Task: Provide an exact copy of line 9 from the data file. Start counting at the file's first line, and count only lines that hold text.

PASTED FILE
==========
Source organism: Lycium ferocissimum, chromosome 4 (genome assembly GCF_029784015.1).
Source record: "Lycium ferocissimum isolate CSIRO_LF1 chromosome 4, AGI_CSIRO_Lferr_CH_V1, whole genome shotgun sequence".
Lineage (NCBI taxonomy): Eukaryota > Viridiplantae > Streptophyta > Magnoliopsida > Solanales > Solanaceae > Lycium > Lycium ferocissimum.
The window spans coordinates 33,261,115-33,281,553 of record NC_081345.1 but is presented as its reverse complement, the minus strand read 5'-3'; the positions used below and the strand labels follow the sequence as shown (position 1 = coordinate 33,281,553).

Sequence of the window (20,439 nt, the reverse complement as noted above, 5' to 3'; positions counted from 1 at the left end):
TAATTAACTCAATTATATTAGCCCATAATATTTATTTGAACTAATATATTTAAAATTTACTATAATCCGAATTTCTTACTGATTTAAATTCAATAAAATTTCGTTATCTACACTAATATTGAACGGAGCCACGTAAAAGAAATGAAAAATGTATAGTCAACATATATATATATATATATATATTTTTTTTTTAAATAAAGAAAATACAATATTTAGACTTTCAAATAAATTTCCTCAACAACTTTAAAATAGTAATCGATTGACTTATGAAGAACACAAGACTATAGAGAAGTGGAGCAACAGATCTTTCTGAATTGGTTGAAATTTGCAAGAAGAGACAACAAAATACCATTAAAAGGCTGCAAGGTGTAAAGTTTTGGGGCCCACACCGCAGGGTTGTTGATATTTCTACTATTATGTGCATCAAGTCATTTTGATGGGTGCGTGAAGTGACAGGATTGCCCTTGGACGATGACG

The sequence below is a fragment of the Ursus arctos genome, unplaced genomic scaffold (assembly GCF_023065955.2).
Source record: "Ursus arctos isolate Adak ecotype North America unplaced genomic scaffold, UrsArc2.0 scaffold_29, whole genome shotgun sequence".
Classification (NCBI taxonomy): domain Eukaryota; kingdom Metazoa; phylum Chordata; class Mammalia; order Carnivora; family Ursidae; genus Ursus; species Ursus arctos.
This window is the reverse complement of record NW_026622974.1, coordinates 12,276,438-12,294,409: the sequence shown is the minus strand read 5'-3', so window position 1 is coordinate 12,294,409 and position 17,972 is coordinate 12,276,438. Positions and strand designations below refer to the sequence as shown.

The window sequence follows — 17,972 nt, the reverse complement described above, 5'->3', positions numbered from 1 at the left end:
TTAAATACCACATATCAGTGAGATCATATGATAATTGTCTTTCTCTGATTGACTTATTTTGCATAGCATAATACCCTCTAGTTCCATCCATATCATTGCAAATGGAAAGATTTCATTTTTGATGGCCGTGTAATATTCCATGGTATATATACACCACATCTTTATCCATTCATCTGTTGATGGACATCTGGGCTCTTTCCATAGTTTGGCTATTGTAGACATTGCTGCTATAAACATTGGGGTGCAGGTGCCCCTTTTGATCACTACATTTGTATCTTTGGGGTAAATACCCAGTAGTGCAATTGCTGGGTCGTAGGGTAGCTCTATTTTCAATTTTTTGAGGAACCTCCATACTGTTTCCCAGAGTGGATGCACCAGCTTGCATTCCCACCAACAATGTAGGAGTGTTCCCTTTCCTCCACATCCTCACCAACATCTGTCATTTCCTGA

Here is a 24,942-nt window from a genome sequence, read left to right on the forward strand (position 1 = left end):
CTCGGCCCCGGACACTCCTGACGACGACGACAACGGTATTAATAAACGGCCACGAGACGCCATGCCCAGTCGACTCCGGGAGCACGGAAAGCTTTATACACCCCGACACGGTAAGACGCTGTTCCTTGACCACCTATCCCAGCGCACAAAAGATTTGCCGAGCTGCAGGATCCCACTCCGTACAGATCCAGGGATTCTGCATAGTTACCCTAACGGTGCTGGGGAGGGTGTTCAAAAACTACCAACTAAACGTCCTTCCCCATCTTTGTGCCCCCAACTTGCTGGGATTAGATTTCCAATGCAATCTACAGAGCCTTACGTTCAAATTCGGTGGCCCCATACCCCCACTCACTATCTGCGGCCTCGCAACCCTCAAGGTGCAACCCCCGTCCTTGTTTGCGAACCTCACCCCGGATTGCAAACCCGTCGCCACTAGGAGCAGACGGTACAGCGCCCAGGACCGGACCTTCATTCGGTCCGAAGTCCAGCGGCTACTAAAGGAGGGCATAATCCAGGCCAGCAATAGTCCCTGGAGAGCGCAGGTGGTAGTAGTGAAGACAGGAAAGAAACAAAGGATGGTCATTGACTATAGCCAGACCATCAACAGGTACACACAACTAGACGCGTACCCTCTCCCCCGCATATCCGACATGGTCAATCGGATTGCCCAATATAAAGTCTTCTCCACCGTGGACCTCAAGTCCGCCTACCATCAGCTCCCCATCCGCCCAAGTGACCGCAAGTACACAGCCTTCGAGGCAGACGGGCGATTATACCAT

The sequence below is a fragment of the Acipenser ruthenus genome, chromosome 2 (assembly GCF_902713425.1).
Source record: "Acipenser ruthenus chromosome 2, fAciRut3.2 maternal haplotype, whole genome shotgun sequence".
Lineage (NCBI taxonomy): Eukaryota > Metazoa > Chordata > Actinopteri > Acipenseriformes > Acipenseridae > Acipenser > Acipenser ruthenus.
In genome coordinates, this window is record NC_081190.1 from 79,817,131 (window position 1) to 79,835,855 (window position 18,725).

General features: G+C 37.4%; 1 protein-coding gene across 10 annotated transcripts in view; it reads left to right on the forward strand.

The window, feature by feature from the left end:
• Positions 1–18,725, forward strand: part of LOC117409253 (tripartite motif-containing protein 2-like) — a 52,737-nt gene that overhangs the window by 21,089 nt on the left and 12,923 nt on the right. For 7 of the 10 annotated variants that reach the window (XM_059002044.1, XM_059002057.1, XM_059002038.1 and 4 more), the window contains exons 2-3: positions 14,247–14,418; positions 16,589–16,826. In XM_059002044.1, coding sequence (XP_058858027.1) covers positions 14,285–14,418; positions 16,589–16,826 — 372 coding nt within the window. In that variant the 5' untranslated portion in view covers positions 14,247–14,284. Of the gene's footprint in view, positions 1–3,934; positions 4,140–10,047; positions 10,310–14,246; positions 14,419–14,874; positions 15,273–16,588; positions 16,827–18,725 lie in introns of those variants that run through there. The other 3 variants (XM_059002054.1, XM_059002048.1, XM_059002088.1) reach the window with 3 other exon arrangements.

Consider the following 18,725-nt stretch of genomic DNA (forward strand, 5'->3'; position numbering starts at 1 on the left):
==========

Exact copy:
Classification (NCBI taxonomy): domain Eukaryota; kingdom Metazoa; phylum Chordata; class Mammalia; order Carnivora; family Ursidae; genus Ursus; species Ursus arctos.